(Photo by Skyler Pyle) Infant formula costs $28.29 per container at a local grocery store.

Weber State University students in the Social Work 3930 class will hold an infant formula drive March 26, from 10 a.m. to 2 p.m. in the Shepherd Union Building. All formula and monetary donations will be given to families in need at the YWCA Domestic Violence Shelter in Salt Lake City.

The WSU Women’s Center will hold a raffle for a gift basket at the event. Every person who donates will have his or her name put into the drawing. The winner will be selected at the end of the drive. The winner does not have to be present during the drawing.

“This is a macro-level project we are doing for our Social Work 3930 class, and it is also a project that is near and dear to my heart,” said Alex Jensen, WSU student and host of the event. “We are supporters of women empowerment and helping our local domestic violence shelters create a safe and stable environment for women and children.”

Women have been shown to have difficulty producing milk when under distress, Jensen explained.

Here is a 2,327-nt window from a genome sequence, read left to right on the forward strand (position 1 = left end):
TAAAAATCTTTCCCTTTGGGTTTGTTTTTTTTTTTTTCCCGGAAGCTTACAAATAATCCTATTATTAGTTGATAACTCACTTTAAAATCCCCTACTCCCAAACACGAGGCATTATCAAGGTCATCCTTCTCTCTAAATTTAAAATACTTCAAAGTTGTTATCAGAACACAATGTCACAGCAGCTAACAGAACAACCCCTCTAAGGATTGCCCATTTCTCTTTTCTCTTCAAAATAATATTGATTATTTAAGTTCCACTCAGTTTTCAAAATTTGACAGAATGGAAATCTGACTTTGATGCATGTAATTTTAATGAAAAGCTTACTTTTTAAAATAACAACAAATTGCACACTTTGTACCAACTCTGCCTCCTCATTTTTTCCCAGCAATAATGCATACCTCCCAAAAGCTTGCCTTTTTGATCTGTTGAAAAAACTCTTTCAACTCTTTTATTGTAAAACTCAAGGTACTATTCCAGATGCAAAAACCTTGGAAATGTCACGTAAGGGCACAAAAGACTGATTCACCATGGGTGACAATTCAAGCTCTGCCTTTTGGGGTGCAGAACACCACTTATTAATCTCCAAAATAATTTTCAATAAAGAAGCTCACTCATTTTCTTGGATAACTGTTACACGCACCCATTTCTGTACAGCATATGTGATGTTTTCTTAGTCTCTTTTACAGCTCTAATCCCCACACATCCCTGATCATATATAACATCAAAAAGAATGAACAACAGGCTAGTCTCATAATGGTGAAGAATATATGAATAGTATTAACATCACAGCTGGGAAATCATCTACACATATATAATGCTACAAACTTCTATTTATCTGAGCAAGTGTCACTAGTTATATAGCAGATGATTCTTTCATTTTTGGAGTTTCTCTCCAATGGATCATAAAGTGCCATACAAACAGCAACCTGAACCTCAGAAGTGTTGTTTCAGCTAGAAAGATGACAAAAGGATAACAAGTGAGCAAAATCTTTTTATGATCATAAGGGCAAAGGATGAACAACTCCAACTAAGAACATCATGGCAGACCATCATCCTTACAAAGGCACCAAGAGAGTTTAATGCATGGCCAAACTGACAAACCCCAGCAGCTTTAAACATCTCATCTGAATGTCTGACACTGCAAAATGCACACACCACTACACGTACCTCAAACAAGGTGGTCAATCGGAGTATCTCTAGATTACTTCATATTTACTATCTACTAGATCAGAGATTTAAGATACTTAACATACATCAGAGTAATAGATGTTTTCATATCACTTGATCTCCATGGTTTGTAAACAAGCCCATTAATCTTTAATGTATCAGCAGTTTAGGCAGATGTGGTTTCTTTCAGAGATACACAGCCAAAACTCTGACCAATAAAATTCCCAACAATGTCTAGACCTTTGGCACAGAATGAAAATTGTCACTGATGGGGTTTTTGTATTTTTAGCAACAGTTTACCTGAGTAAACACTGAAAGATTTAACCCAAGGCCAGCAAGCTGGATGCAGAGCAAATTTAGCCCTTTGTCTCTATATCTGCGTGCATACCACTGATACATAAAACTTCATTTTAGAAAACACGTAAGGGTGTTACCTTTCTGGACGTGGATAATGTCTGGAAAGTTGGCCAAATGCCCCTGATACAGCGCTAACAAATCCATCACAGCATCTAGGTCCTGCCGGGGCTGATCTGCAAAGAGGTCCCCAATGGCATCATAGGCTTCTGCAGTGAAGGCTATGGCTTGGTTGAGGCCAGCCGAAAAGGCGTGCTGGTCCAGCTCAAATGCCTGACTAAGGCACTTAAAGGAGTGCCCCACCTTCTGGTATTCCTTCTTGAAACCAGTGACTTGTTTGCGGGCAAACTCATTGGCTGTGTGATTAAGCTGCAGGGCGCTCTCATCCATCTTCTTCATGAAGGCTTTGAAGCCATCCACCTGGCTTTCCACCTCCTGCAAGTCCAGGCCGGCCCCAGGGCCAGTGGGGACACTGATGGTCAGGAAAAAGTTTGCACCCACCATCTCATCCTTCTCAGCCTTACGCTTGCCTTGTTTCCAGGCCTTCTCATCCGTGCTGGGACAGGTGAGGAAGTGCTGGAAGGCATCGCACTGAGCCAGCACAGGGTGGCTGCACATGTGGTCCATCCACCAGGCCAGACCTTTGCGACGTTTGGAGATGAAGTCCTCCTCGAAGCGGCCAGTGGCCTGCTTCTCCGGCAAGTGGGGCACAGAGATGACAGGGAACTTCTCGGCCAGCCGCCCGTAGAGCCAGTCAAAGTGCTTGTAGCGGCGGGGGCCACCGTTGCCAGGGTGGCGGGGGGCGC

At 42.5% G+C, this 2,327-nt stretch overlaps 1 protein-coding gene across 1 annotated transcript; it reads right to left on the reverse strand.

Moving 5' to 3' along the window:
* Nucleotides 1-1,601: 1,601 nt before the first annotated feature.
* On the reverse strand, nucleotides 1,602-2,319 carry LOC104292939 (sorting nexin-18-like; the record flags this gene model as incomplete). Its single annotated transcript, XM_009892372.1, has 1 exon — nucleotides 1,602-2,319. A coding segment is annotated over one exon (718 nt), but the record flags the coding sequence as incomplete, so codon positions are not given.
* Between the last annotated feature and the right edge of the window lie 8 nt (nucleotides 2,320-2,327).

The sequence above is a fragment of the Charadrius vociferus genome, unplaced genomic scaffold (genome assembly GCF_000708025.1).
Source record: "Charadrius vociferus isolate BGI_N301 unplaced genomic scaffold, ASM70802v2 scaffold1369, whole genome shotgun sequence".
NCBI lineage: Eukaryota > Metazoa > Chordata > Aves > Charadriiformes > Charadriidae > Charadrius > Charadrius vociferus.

“The physical, emotional, sexual and financial abuse these mothers endure can put so much strain on their body that they no longer produce milk,” Jensen said. “Their production lessens and they need additional support to provide nutrition to their infant.”

WSU nontraditional student Teryn Lyman said it can be difficult for mothers to keep up with a new infant]s feeding demands, especially because formula is very expensive. Prices for a 32-ounce container of formula range between $21 and $37.

“My daughter went through one can every 2-3 days,” Lyman said.

Infant formula isn’t donated often because of the high cost, and an infant can go through about three cans per week or an average of 15 cans per month, so the YMCA utilizes $2,000 or more to purchase formula for infants in the shelter, Jensen said.

“Our goal is to collect 100 cans of baby formula or enough money to purchase baby formula to donate to the YWCA Domestic Violence Shelter in SLC,” Jensen said. “By providing baby formula to the YWCA, we are able to offset the amount of money they would need to spend on baby formula and reallocate those funds to other needs of the residents in the shelter.”

Carol Merrill, director of the WSU Women’s Center, said this drive is one of the many resources on campus and in the community that help provide for women and children.

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